Courtesy Reuters

Personal Government in Mexico

FOR a half a century up to 1876, the one political certainty in Mexico was that any government, regardless of party or announced purpose -- good, bad or indifferent -- would be overthrown. Only two governments in all this time lasted through their allotted periods, and even these only because they had the good luck to defeat numerous efforts to overthrow them. Almost every part of Mexico at one time or another threatened to set up a separate government, and the miracle is that only Texas carried the threat to fruition. Entire regions were independent of the federal government for years at a time.

The Díaz régime produced the great political miracle in modern Mexico -- stability. It is probably true that the Díaz régime was no more just or free from violence than the previous improvised administrations. But it did keep order. At least everyone knew where the power rested -- in the person of General Diaz. By controlling the army he controlled the country. It was under this régime that Mexico became a nation with a sense of destiny and coherence. An extensive program of development of railroads, ports, telegraphs and so on was possible, and this in turn contributed to political consolidation.

The revolution of 1910 returned the nation to chaos. Between 1910 and 1930, the country was either torn by revolution or in active preparation for revolution. The local caudillo reappeared and the federal government did not dare challenge him for fear that he and his friends -- or he and the government's numerous enemies -- would prove stronger than itself. The governments lived upon sufferance. All the astute ruthlessness of Obregón and Calles, with the deliberate killings of leaders of any uprising, was required to give the political situation a semblance of stability.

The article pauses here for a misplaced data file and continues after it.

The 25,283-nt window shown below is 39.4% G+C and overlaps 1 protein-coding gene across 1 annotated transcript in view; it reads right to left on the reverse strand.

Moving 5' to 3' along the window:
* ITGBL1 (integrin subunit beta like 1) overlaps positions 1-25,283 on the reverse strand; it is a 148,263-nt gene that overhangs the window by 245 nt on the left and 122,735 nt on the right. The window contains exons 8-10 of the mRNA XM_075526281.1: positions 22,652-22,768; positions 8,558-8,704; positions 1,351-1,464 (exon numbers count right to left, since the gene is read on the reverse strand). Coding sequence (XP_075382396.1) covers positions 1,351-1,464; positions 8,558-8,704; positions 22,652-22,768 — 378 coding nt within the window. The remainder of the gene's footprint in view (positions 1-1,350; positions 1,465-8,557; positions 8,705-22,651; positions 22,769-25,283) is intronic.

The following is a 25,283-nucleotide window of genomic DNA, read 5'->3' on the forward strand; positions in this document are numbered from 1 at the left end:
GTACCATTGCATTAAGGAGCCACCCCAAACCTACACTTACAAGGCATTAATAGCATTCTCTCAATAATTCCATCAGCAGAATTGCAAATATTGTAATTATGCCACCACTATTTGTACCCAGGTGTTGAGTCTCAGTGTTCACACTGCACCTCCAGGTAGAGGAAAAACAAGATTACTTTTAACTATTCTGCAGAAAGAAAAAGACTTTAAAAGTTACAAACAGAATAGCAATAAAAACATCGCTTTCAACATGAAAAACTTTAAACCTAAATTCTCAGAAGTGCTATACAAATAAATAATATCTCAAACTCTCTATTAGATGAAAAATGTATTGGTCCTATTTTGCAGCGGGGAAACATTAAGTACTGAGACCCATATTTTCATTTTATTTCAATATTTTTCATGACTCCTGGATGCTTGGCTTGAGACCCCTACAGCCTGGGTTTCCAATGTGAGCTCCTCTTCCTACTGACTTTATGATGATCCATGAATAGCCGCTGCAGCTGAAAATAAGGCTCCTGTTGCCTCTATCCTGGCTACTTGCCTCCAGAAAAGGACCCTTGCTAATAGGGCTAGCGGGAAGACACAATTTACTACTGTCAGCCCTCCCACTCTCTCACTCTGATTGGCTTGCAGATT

Even under Cárdenas there was a revolution, and that was as late as 1938 -- a revolution by a man who may be said to have been the last of the caudillos, Saturnino Cedillo. He was a semi-literate man who had risen to power in local fighting, unillumined by any political doctrine except a greed for personal aggrandizement. At one time, during the Cristero rebellion, he had control of more than 8,000 men who belonged to him, and whom he had armed and brought into the field. He had a certain kind of loyalty to his own, but was completely ruthless. He traveled, even on horseback, with armed guards with sawed-off machine guns right behind him, and his automobile, in which I once rode, was crowded with arms, machine guns and ammunition -- a fort on wheels. I heard him say one day to a man who had some grievance, "I ought to have you strung up." In the state of San Luis Potosí his will was the law, the rule and the way. There was no authority to which an appeal could be addressed, for even the federal government, unless it wished to stir up a rebellion, preferred not to interfere too much. The governor of the state, a nondescript little man in black, with a squeak in his voice, once said when I asked him who he was, when he made an unexpected visit to the home of Cedillo, "Who, me? I am the governor of the state. It is a job the old man gave me." Such a situation made rebellion inevitable, and revolution the natural beginnings of any election. As it turned out in this case, Cedillo rose in rebellion and was finally killed in the mountains.

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